I had my own C&P exam a few months ago and I also was a radiation guy. (For those who don't know, "C&P exam" stands for "Compensation and Pension Exam," the VA's follow up exam following treatment for PCa, or any ailment actually, to determine the veteran's current status and any continued eligibility for benefits).
During the exam the examiner also told me I would be classed as "in remission." I was entirely prepared to accept that since my own string of PSA tests following RT have all been undetectable and the examiner knew that. But out of curiosity I asked how the "in remission" decision would be made in a case where the post-treatment PSA's weren't as good as they were in my case.
She then said that it was irrelevant, since it was VA policy to make the assumption that all
cancer cases were cured following treatment. Of course that seemed a bit odd and I asked her to explain. She said that all it meant was that if the veteran's PCa was indeed still present, or had recurred, then the burden of proof that this was the case was now on the veteran.
It was then the veteran
who would then have to prove this by submitting new paperwork that his cancer was still around.
The VA is not in the business of accepting a definition of "cancer cured," I believe because of the controversy that would ensue first of all if they did try to frame such a definition, and because, I personally believe, they do not wish to hem themselves in by asserting a particular definition of cancer "cure" that would then subject them to complaints of having an inadequate definition, one that was declaring vets cured of cancer when clearly they were not.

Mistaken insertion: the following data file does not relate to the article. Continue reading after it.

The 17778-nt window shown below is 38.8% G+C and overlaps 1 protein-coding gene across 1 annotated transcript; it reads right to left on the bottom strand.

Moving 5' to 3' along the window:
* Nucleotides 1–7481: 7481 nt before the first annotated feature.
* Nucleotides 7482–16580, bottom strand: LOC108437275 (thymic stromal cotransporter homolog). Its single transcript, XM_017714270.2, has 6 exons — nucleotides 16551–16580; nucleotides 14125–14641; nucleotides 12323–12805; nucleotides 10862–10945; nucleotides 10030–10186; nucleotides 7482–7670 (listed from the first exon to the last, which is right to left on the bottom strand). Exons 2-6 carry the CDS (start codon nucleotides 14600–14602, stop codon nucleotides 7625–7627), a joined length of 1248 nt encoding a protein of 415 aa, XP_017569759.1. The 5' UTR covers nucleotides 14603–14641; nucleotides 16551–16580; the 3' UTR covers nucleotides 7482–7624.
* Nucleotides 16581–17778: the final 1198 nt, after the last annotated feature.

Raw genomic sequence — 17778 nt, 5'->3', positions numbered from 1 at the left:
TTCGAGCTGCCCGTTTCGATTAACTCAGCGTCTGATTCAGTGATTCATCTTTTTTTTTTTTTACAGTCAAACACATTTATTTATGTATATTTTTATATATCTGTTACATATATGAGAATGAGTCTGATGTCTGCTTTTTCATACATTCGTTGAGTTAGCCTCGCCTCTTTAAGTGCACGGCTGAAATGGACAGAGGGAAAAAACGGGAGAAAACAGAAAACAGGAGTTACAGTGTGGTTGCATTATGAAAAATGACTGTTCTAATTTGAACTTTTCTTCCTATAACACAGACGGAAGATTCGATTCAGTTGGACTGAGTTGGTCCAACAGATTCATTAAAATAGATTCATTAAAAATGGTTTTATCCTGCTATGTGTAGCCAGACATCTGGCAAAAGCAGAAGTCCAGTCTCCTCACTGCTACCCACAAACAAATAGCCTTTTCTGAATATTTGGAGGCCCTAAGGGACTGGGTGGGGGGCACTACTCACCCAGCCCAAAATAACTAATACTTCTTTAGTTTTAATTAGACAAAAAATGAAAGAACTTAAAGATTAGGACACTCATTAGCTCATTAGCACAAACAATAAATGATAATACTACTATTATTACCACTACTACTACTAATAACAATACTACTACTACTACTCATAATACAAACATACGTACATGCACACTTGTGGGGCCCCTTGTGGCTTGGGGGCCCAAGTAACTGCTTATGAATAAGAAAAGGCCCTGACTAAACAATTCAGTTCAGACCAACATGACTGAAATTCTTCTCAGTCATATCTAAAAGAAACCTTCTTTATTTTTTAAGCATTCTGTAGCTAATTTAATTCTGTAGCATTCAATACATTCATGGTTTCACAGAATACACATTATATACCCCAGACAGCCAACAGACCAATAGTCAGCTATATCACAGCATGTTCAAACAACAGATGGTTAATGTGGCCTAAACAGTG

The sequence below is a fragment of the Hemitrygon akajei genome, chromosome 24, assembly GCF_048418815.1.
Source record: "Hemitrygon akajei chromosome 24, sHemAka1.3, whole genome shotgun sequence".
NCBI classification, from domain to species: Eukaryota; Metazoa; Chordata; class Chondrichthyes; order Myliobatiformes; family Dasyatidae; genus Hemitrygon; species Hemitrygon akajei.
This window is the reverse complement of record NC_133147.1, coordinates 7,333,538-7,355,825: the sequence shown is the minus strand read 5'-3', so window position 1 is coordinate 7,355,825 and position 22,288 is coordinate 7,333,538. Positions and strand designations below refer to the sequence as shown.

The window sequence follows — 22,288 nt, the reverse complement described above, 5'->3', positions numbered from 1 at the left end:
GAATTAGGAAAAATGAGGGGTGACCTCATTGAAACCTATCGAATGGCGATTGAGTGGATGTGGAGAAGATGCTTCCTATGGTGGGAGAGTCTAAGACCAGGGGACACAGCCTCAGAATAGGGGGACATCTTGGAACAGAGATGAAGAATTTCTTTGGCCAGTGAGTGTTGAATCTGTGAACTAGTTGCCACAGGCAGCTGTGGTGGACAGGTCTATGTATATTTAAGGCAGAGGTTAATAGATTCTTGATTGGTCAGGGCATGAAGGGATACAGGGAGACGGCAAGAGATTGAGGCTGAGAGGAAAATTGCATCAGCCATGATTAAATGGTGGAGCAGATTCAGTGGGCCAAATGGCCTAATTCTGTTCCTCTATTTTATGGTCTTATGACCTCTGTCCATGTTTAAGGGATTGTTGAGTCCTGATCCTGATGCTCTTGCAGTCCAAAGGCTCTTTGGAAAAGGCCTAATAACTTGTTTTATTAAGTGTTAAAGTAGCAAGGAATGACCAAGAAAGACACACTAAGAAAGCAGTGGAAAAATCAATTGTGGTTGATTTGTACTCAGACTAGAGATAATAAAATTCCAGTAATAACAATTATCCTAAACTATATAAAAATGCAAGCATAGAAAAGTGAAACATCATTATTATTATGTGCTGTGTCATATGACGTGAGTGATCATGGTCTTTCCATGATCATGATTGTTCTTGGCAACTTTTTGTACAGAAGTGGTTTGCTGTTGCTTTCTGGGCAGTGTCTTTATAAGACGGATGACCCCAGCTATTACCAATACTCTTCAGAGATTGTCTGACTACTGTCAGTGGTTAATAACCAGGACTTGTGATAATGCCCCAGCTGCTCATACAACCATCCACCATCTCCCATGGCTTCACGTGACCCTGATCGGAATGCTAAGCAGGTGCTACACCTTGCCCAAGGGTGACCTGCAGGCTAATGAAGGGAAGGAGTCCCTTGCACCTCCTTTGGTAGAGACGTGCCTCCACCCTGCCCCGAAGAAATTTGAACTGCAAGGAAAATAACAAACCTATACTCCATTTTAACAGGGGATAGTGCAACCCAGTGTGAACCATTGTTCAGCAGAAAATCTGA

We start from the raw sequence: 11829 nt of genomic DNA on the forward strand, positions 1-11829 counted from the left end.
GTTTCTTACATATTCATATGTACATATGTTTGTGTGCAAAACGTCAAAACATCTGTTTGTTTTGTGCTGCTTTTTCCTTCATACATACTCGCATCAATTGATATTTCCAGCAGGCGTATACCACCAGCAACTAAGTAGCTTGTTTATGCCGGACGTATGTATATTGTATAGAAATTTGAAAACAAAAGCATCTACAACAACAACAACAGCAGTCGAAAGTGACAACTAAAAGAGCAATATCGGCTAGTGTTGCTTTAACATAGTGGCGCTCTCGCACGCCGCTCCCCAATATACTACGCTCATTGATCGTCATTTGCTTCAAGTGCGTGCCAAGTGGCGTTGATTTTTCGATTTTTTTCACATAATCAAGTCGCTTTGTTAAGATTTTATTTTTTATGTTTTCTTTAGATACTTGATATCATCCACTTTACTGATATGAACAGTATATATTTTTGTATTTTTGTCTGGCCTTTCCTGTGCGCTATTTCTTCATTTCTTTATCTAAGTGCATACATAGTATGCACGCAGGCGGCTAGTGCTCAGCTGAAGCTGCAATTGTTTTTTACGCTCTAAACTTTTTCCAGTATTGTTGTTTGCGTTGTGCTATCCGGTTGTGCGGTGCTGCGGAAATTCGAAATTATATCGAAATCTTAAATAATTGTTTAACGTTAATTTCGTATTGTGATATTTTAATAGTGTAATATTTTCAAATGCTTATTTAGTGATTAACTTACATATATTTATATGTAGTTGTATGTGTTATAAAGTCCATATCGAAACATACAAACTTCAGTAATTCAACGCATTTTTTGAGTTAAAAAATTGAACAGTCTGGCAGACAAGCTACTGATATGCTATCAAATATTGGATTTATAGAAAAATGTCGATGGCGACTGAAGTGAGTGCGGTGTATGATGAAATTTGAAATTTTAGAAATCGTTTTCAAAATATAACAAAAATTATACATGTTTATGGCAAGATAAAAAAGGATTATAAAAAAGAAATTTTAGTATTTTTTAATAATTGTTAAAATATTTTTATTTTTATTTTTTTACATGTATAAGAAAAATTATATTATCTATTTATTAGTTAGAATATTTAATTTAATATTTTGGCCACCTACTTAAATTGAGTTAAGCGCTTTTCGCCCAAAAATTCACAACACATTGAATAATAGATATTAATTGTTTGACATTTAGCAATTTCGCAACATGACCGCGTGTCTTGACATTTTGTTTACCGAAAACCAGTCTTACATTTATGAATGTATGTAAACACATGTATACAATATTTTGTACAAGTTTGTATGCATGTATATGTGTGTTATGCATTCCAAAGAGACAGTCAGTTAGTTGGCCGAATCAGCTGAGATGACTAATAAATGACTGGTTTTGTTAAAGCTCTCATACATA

So the VA has criteria for agreeing that a vet has cancer
, but none agreeing that he or she has been cured
Or, perhaps it could be said that the VA has an "invisible" definition of cancer cure: as long as the vet can submit documentation proving that he does have cancer, then he does; but when he can no longer submit such documentation, then, by virtue of the absence of said documentation, he is considered "cured."
A bit bureaucratic I suppose, but such is what I was told.
Chronic prostatitis (age 60 on)
BPH w/ urinary obstruction, 6/2011
Ongoing high PSA, 7/2011-12/2011
Biopsy, 12/2011: positive 3/12 (90%, 70%, 5%)
Gleason 6(3+3), T1c
No mets, PCa likely still organ contained
IMRT w/ HT (Lupron), 4/2012-6/2012
PSA (08/03/2012): <0.1
PSA (12/07/2012): <0.1
PSA (04/11/2013): <0.1
PSA (10/17/2013): <0.1
Post Edited (81GyGuy) : 3/19/2014 8:38:39 PM (GMT-6)